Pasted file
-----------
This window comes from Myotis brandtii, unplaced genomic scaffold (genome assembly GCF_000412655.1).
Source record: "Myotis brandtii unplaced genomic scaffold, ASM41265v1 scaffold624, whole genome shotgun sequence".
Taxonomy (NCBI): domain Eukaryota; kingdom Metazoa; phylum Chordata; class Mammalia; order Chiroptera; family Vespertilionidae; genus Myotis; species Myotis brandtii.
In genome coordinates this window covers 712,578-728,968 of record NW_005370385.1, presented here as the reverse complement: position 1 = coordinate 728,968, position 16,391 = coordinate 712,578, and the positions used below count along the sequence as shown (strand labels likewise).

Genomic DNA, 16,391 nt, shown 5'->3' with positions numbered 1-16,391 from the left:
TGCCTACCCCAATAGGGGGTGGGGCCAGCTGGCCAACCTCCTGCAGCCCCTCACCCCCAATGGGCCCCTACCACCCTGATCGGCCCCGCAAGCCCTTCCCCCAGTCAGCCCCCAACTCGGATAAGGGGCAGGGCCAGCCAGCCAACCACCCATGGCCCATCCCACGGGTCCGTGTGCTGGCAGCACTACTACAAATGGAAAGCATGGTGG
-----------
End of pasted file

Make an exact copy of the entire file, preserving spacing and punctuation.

This window comes from Myotis brandtii, unplaced genomic scaffold (genome assembly GCF_000412655.1).
Source record: "Myotis brandtii unplaced genomic scaffold, ASM41265v1 scaffold624, whole genome shotgun sequence".
Taxonomy (NCBI): domain Eukaryota; kingdom Metazoa; phylum Chordata; class Mammalia; order Chiroptera; family Vespertilionidae; genus Myotis; species Myotis brandtii.
In genome coordinates this window covers 712,578-728,968 of record NW_005370385.1, presented here as the reverse complement: position 1 = coordinate 728,968, position 16,391 = coordinate 712,578, and the positions used below count along the sequence as shown (strand labels likewise).

Genomic DNA, 16,391 nt, shown 5'->3' with positions numbered 1-16,391 from the left:
TGCCTACCCCAATAGGGGGTGGGGCCAGCTGGCCAACCTCCTGCAGCCCCTCACCCCCAATGGGCCCCTACCACCCTGATCGGCCCCGCAAGCCCTTCCCCCAGTCAGCCCCCAACTCGGATAAGGGGCAGGGCCAGCCAGCCAACCACCCATGGCCCATCCCACGGGTCCGTGTGCTGGCAGCACTACTACAAATGGAAAGCATGGTGG